Folks who endorse a theology where your salvation is, in one way or the other, up to you, always want to point us to James…”see, the demons believe and shudder!”
Yes! The demons actions are fitting and appropriate for their belief. Why aren’t yours?! That’s the point. Don’t turn off your brain when you come to James. Don’t allow your fear and theological bias to dictate your exegesis, like does Shamblin.
Here is an argument aimed at helping you think through James 2:14-26.
To the degree that James expects his readers to be able to see the inadequacies of faith without works–and he does (2:14,20), he cannot be talking about that thing through which man is declared not guilty before God. In other words, he cannot be talking about either faith or justification in the same way that Paul does. Why is this? If man were able to just identify that thing through which man becomes not guilty before God, man would not need special revelation to reveal such. However, man does need special revelation to reveal such. (No one is in a position to know the gospel until it is revealed.) Therefore, James is not talking about that through which man becomes justified before God. (Note: being declared not guilty before God is an external relationship to man, a relationship that man is not able to have acquaintance with, like he is with the (internal) relationships of say, his being in pain or his being appeared to redly. And as such, man can’t just tell if he is in this special external relationship by introspection.) Man can, however, tell, for example, whether (A) his “profession” or “claim” of faith is matched with the expected and appropriate actions for that confession (the demons believe and shudder–what do you do?), (B) his alleged faith is perhaps merely alleged or (C) his alleged faith is of any earthly good at all.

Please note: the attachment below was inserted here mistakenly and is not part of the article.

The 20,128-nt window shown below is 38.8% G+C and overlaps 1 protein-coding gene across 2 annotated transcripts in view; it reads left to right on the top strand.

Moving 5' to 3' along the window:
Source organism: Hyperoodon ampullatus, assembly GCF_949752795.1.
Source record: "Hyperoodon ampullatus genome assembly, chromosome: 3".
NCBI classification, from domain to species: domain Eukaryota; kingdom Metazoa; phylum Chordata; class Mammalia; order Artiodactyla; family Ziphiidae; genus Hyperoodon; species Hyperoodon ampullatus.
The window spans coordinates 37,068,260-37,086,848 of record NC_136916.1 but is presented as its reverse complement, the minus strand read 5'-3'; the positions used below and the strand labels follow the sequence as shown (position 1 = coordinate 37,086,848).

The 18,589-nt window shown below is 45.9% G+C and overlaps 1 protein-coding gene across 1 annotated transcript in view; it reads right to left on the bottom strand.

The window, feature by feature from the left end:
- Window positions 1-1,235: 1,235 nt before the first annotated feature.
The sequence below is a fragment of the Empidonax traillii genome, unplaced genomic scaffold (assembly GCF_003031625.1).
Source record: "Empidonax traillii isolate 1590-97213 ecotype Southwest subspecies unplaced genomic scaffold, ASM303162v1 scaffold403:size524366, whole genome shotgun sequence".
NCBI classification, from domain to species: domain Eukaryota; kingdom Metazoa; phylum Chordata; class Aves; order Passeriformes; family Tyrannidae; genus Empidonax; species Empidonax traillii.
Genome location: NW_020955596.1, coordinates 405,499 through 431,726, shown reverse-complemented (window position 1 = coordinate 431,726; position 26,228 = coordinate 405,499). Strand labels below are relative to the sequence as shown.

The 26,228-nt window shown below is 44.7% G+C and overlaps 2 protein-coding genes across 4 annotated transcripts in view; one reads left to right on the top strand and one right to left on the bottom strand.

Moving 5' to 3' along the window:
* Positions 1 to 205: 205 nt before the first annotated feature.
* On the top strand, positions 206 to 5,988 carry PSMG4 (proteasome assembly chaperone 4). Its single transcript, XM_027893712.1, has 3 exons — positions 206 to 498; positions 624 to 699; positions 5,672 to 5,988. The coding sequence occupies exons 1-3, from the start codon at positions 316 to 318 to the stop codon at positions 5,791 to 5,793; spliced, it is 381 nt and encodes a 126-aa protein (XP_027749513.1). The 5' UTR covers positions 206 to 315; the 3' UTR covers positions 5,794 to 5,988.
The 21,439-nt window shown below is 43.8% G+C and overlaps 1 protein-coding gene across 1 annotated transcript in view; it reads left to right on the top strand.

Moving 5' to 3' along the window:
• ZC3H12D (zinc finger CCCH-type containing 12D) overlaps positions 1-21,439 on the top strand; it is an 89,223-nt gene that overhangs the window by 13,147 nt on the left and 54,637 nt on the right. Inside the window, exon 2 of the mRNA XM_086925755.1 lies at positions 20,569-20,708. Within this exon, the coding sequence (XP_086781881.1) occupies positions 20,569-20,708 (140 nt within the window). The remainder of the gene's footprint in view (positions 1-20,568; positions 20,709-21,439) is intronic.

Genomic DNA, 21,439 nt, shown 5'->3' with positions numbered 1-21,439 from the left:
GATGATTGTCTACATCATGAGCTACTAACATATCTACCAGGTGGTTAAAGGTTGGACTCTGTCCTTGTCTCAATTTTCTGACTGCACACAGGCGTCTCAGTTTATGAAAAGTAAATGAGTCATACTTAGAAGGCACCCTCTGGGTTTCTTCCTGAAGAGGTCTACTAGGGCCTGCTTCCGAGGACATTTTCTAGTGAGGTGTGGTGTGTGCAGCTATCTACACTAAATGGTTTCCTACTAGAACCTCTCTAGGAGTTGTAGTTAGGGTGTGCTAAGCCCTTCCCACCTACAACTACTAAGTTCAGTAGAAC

In the form of an argument, we have this.
(1) Man cannot just tell the soteriological (salvific) usefulness of anything. Period.
(2) Whatever James is talking about is something that he expects us to be able to tell it’s usefulness.
(3) Therefore, whatever James is talking about, he is not talking about the soteriological usefulness of anything whatsoever.
Note: what I have said here is, of course, just one piece of the theological puzzle. The greater and more significant question, relevant to this debate, is this: whether our salvation is or is not up to us, why isn’t the Biblical data clearer on this matter? This is the greater issue. Anyone who tells you that the Biblical data is as clear as we could hope for is simply being dishonest. For example, if our salvation is up to us, why are there passages that would implicate or indicate that it isn’t? And, if our salvation is not up to us, then why are their passages that implicate that it is? This is a sophisticated theological question. Don’t blindly follow anyone who doesn’t acknowledge the genuine state of the Biblical data and don’t follow anyone who can’t give you a good answer to this question, an answer that doesn’t undermine the Biblical data.